Method of opening bales
This disclosure relates to a method of removing a generally uniform layer portion of fibrous material from the top of a bale of compressed fibrous material and loosening the fibers of the layer portion during the removal thereof by providing a bale of relatively compressed fibrous material having a predetermined upper surface area, providing a suction hood having an overall area corresponding in size generally to the upper surface area of the fibrous bale, creating at least two spaced linear areas of suction across the overall area of the hood while preventing the creation of suction between the two linear suction areas, positioning the suction hood in overlying contiguous relationship to the bale upper surface area whereby the suction draws the fibrous material upwardly across the overall area and loosens the compressed condition thereof to a generally fluffed state through a uniform depth thereof, raising the suction hood to remove a general uniform depth of the loosened fibrous material across generally the entirety of the predetermined surface area, and subsequently discontinuing the suction to release the loosened fibrous material layer portion from the suction hood for subsequent processing.
This invention relates to novel apparatus for removing fibrous material from a bale and transferring the same to a different site for either further conveyance or subsequent operations, the apparatus being particularly adapted for opening bales of fibrous material, such as spinning material, in which the fibrous material is removed in succession from each bale of a row of bales.
Apparatus of various types are used for removing fibrous material from bales of spinning material, such as cotton, and in one such conventional apparatus the fibrous baled material is removed by revolving tools, such as rotary spiked rollers, which are moved to and fro along a peripheral surface of the bale.
In another conventional apparatus belts with pins or a scraper or card coverings are guided around deflecting rollers and engage the bale or the row of bales.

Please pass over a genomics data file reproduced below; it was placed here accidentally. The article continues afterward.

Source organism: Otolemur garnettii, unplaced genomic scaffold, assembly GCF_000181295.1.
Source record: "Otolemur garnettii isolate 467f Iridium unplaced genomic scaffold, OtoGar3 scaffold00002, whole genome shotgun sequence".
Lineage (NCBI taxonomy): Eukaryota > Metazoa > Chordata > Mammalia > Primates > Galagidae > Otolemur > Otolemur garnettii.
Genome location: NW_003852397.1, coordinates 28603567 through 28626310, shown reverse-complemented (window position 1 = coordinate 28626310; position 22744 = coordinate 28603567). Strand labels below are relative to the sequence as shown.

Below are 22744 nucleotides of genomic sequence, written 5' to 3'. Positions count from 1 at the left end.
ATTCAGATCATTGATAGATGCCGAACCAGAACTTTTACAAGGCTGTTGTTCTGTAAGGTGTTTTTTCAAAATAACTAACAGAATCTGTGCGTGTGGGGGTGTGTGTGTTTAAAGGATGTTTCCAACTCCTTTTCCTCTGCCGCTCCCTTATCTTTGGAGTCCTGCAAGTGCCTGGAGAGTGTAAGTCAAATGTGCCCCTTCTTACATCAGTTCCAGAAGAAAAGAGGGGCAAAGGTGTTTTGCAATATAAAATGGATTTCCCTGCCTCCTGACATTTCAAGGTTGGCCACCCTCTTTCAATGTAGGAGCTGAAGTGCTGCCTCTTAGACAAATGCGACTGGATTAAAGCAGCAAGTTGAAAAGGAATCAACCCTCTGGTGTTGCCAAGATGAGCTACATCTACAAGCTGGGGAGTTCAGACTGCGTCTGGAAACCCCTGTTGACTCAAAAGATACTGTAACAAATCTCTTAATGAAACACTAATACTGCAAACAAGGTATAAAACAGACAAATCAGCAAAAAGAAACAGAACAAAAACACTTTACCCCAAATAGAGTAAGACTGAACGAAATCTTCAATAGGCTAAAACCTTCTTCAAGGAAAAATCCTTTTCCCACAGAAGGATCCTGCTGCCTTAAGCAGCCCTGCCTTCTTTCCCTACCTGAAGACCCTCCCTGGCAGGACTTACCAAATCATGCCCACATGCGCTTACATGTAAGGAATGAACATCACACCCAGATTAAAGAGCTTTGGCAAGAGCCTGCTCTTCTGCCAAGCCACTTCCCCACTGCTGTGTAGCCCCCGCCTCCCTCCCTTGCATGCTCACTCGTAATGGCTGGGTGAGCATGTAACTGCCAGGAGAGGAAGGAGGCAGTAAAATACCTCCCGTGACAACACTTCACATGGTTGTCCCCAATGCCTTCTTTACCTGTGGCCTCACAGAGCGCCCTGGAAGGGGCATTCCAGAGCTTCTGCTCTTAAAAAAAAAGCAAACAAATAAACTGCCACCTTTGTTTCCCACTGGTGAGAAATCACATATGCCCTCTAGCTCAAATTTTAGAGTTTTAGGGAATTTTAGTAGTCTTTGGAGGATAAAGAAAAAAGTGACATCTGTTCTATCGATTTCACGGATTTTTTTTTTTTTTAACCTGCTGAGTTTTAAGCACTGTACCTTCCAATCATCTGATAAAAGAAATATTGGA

In another conventional apparatus gripper devices are used for removing the fibrous baled material from one bale or from a row of bales with the gripper devices having pincer-like fingers by means of which the fibers are plucked from the baled material. The thus plucked-out fibrous material is fed by the grippers to a conveyor or like transfer device.
A common feature of conventional apparatus of this type is that the opening procedure is carried out by use of mechanical means and a variety of mechanical tools to tear out the fibrous material from the blade. One difficulty is maintaining the servering or plucking tools clean during the removal procedure in order to insure maximum uniformity of removal during the entire removing or opening operation.
A primary object of this present invention is to provide novel apparatus which overcomes the non-uniformity of removal of fibrous material by conventional means through the use of means for providing a suction effect which draws the bale of fibrous material from a package or fibrous material from a bale with the suction effect being interrupted at a point of desired discharge. By removing the fibrous material by the use of suction, mechanical gripping or plucking tools are necessary, and the necessity of providing a close relationship between the latter and the fibrous material is also eliminated. By the use of a suction head through which air is drawn, the fibrous material is sucked against a suction head to which it is held during removal, and after transfer to a desired position, the suction is interrupted and the fibrous material can then drop off with no risk of the material remaining adhered to the suction head. Furthermore, by this utilization of a suction head in the absence of mechanical tools, the fibrous material is treated gently and there is an overall simplification of the apparatus, as compared to conventional machines.
The suction head of the present apparatus is preferably closed by a screen plate and is connected by a suction pipe to an exhaust fan or the like. Preferably the suction pipe and suction head are commonly pivotally mounted to a main frame with the suction pipe being constructed from flexible material to permit the suction head to be readily raised and lowered during the operation of the apparatus. Preferably the movement (raising and lowering) of the suction head is controlled in dependence upon a predetermined low pressure value of suction created between the suction head and the bale such that upon lowering the suction head upon the bale of fibrous material and an achievement of desired low pressure valve, the suction head is then automatically raised to remove the bale of fibrous material or portions thereof whereafter it is subsequently transferred to another position.